Shark detection using deep learning and artificial intelligence
Professor Michael Blumenstein, the Head of the School of Software in the Faculty of Engineering and Information Technology, University of Technology Sydney (UTS), is heading a team to develop an algorithm to automatically detect sharks from the video footage streamed from the Westpac Little Ripper Lifesaver UAVs.
The work of the UTS team on Shark Spotter has involved:
• preprocessing aerial videos of sharks from publicly available sources to train the algorithms and create ‘ground truth’
for video frames of sharks
• a sophisticated Deep Learning Framework (machine learning) as the backbone for the shark detection and recognition algorithm using a Region based-Convolution Neural Network (RCNN) for accurate object detection and recognition
• using the objects (sharks, swimmers, surf boards, etc.) from the available video footage for testing and checking the preliminary approach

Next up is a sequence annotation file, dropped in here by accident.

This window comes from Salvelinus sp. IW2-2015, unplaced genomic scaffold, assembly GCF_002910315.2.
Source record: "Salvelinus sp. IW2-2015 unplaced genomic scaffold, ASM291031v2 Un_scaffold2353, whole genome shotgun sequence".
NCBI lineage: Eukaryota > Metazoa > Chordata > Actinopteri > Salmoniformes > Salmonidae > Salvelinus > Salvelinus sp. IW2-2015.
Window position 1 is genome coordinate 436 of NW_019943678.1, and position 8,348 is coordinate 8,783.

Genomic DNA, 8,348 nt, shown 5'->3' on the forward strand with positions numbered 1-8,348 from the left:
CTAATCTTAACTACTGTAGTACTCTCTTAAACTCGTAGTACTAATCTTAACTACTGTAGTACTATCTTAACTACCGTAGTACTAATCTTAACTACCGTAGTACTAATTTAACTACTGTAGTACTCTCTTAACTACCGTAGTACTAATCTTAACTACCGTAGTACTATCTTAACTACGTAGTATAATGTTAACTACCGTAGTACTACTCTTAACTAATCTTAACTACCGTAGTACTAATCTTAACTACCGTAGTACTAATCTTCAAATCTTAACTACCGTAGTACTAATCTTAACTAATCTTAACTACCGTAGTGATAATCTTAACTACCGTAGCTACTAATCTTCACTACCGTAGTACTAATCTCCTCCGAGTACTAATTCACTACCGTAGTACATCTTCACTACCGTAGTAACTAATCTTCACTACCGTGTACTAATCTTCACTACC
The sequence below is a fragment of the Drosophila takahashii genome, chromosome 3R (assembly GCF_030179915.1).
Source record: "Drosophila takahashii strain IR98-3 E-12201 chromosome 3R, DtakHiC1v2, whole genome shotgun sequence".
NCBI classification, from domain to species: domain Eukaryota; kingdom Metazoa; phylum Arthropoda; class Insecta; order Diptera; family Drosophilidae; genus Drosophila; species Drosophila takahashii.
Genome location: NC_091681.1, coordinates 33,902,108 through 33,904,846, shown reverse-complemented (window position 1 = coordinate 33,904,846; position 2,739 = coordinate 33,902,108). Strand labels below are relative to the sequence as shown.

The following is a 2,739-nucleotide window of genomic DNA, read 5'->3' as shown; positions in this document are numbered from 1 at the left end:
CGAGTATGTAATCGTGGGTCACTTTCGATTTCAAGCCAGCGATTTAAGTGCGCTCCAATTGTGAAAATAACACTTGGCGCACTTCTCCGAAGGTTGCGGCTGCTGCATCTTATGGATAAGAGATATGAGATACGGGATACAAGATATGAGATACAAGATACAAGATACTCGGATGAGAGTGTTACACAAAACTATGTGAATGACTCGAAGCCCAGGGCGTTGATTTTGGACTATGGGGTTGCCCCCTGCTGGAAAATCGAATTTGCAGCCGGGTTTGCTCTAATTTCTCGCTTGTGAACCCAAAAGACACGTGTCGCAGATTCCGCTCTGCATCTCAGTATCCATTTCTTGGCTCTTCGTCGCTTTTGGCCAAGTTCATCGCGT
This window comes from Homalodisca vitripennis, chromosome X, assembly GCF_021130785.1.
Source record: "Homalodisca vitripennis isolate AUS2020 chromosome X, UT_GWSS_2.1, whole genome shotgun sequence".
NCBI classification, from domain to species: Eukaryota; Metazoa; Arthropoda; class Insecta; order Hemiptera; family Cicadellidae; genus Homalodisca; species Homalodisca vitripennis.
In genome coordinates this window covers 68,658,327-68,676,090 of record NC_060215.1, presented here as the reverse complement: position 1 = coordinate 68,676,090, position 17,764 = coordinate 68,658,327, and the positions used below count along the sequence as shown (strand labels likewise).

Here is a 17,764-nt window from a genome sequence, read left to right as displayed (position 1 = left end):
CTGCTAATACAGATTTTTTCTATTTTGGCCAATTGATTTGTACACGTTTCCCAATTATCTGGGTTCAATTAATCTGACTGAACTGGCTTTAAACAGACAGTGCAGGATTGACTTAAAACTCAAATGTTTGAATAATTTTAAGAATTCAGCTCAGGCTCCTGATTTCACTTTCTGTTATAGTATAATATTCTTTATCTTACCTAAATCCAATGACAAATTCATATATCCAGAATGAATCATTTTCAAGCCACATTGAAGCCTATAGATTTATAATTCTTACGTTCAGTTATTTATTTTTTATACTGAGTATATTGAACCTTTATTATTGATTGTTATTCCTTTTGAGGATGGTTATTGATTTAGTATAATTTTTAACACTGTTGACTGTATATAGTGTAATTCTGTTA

Based on the ground truth generation, a Deep Learning approach is then used to produce real time object recognition from
the video feeds from the UAVs (e.g. sharks and other objects).
Initially, a CPU (central processing unit) based system has been used for the investigations, which will be moved to a GPU
(graphics processing unit) based system (optimal for Deep Learning).
The aim is to initially conduct shark detection in real time from the downlinked video from the UAVs and then to move to
shark detection in real time on the UAVs themselves, with only detections downlinked to the UAV pilots and operators.